Speaking of Community, its huge, especially in the days of Covid I’ve seen a resurgence in Championship Manager 97/98 on Social media. People finding their love for the game all over again and having a platform to share it on. It’s quite lovely to watch. One regular I’ve had plenty of interaction on Twitter with is David Black from England. Dave has run a popular Champo blog for a number of years and in 2015 published a clever little book. See cm9798.co.uk for more.
The World According to Championship Manager 1997/98 & The World According to Championship Manager 2001/02 are both available now in paperback and on Kindle!https://t.co/MZI5yhgfqi pic.twitter.com/A4Bt6rucAY
— Dave Black (@cm9798) November 15, 2017
The World according to Championship Manager 97/98 – anybody with a love of the game should be reading this book. It takes a season in the game and Dave runs through that year of football like it was an alternate history. With match highlights, anecdotes about players, and commentary on high profile transfers. It’s a fun ride and I’ve read it a couple of times, certainly an inspired project with a lot to resonate to. He also released a follow up for the 01/02 version, but I bounced off that game.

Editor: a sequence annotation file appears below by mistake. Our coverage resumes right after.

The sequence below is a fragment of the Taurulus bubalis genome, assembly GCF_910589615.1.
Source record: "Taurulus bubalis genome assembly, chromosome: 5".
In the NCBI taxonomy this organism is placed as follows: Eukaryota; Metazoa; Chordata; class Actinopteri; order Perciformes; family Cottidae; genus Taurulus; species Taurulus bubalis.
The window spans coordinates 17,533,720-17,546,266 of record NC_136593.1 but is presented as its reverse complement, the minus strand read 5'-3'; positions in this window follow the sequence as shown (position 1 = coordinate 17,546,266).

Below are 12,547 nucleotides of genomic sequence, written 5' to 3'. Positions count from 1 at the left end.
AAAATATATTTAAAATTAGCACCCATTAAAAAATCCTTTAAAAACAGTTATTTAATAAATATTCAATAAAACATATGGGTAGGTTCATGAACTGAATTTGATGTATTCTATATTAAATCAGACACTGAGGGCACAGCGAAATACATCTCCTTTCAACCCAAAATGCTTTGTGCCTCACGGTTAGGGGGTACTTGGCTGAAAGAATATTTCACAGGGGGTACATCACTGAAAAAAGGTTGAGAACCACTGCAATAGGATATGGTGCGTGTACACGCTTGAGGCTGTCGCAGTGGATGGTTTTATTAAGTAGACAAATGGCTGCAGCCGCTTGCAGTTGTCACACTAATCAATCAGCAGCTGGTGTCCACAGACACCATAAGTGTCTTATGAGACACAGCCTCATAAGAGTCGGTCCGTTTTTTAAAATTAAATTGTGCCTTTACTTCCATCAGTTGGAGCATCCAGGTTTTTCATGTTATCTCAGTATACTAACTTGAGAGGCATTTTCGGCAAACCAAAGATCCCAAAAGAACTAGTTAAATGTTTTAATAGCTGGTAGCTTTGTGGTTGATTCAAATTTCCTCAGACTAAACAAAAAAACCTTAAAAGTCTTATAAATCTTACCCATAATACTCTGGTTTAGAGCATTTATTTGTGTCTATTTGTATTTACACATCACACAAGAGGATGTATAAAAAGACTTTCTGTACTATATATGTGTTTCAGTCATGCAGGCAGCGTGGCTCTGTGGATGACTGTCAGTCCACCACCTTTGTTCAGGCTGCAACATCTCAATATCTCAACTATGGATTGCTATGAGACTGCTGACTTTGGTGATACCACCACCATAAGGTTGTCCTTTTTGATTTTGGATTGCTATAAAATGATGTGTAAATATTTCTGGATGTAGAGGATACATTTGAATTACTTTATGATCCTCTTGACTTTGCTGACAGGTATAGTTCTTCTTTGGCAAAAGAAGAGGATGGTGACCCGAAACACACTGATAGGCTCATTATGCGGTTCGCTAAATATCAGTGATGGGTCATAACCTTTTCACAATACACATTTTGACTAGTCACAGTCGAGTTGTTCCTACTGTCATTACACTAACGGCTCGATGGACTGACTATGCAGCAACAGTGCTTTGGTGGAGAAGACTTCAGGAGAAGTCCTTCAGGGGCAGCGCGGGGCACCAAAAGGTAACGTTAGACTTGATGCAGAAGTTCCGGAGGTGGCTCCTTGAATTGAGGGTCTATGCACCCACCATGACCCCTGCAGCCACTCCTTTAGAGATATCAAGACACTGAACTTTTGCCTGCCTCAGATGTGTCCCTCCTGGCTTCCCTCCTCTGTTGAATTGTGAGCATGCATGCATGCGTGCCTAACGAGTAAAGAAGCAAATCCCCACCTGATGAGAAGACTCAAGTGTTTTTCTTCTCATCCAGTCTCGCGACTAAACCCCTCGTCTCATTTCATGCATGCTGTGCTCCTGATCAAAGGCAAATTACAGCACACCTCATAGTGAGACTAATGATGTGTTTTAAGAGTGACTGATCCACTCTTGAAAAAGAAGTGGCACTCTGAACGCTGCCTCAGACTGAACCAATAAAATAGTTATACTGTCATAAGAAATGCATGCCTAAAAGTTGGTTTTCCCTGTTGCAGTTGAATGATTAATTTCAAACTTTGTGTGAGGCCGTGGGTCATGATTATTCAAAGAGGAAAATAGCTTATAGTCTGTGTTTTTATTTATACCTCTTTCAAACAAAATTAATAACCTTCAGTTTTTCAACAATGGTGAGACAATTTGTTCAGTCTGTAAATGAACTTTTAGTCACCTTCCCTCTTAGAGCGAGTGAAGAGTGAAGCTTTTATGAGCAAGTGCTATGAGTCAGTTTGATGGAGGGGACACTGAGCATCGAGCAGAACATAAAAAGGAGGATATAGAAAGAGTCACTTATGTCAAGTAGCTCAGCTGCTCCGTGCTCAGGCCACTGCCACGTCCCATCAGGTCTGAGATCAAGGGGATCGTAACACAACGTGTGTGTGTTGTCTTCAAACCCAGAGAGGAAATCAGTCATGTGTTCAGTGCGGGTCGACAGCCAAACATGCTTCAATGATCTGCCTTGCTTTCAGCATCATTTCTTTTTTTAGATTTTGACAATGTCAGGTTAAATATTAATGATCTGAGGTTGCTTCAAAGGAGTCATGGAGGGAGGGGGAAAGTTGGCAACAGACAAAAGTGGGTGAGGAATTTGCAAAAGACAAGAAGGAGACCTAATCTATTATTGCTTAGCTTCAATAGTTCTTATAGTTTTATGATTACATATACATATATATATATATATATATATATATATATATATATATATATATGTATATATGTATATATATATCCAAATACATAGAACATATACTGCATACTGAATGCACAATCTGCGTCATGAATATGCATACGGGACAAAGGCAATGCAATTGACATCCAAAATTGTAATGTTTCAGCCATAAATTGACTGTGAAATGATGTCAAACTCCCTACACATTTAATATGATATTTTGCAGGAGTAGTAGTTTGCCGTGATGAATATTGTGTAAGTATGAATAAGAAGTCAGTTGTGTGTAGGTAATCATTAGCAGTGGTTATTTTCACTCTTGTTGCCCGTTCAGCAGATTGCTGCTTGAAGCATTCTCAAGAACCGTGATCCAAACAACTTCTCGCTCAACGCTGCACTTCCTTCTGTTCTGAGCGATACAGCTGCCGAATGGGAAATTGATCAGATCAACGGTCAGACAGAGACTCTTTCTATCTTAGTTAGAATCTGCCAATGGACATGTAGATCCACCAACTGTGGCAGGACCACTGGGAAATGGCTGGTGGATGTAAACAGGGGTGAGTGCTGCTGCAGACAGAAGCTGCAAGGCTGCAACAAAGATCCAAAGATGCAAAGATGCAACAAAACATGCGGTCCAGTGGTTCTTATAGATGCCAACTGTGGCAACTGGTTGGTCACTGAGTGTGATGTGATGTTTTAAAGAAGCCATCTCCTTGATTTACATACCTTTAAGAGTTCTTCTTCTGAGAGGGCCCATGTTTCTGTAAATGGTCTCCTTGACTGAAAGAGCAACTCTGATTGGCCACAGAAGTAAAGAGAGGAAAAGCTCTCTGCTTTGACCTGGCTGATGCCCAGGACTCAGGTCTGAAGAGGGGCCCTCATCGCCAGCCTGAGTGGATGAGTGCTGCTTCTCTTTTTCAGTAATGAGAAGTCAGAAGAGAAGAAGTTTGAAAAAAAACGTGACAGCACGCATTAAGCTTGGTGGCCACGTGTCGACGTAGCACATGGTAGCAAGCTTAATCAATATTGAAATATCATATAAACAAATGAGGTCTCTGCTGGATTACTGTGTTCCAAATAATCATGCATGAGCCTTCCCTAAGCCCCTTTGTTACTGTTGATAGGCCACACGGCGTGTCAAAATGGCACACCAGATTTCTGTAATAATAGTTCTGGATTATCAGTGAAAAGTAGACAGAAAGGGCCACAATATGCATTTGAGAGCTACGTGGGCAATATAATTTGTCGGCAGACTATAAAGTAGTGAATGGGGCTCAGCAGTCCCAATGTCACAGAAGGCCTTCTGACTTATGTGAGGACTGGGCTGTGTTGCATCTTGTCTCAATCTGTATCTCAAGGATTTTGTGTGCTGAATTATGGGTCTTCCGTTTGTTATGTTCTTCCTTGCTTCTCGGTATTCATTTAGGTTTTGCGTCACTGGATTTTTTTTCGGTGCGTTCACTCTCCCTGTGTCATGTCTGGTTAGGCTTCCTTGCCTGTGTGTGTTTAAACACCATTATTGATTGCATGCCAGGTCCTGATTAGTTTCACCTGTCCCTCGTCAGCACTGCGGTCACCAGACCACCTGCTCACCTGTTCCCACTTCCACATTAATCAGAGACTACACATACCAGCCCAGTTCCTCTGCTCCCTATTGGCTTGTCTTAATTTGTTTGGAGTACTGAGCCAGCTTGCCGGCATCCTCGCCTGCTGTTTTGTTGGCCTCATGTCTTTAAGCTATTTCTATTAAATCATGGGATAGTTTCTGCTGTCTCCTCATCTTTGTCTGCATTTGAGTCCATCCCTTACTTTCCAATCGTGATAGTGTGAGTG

The Officials indicate 4 mins extra time…
I started out trying to explain why I love CM97/98. I don’t believe I can, looking back and editing this feature I see spirals and ramblings. Many of the memories I hoped to share have dropped along the way. The nuances of the game that hook you take centre stage once you are engaged and unless you really click, it’s not going to happen. Preceeded by 96/97 and followed by a family tree of follow ups, this is the one.
What I can say is that I love it for its simplicity. There’s no hiking ticket prices, or media interviews or player counselling. The game does what it says on the tin, you have enough work cut out trying to get a winning formula. Once you have that formula, its about ‘lobbing them out’ and looking for your next star player. Hours get eaten up quickly and as I said, having been around the scene at that time makes it more real. It gives you the link and you don’t need to suspend your belief, you’re there with them. On rainy Saturdays in Division 3 and hot sunny afternoons at Wembley.
Championship Manager 97/98 will always be in my heart, on my mac, on my Android Phone and occasionally on my work laptop.